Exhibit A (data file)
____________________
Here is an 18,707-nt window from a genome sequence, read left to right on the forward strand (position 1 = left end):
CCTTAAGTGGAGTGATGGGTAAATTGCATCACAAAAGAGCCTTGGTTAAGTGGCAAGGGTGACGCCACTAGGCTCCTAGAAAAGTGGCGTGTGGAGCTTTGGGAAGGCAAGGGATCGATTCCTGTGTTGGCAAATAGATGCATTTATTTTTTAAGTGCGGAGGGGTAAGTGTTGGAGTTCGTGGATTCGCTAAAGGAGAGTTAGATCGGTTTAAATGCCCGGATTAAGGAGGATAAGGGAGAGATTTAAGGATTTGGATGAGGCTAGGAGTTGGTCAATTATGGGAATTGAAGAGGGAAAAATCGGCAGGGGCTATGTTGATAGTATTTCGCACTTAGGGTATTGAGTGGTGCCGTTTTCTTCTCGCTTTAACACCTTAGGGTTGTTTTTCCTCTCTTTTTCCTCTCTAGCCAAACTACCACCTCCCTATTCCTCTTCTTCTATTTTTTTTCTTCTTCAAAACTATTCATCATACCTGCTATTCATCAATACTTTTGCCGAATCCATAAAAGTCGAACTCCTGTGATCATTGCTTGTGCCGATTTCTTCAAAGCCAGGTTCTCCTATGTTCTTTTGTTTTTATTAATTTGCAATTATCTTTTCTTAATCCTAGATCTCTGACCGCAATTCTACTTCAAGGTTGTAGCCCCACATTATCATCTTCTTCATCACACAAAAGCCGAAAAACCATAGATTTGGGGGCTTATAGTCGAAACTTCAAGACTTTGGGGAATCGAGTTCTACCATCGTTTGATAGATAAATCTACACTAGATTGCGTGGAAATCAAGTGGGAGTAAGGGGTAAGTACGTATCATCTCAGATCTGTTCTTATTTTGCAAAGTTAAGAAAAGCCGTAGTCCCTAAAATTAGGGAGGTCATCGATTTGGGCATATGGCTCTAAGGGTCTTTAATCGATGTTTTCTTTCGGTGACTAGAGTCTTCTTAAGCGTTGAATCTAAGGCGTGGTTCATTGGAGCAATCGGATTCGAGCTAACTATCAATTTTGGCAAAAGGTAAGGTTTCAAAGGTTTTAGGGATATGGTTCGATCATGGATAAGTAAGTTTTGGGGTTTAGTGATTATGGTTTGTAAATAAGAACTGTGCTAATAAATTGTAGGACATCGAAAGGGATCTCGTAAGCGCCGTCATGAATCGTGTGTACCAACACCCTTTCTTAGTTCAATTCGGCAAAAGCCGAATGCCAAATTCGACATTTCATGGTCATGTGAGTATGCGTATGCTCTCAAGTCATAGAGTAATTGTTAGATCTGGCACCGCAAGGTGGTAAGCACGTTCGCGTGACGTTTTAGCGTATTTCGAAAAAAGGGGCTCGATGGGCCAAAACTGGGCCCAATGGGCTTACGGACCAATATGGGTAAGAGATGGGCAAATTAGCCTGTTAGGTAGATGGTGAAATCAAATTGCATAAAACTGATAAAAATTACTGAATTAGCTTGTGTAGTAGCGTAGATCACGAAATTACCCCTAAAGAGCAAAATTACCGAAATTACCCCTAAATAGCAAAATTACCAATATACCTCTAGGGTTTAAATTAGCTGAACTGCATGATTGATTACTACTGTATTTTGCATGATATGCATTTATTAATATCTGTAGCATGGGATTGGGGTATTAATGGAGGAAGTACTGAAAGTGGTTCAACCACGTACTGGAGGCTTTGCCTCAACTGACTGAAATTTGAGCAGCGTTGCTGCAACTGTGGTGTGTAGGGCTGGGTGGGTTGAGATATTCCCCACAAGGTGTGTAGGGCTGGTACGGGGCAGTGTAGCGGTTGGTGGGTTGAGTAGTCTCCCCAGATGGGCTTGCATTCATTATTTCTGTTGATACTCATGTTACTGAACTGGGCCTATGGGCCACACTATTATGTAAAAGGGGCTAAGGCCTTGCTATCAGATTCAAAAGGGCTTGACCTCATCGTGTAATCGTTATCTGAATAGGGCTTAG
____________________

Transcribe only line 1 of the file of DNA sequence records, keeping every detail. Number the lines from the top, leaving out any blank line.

Here is an 18,707-nt window from a genome sequence, read left to right on the forward strand (position 1 = left end):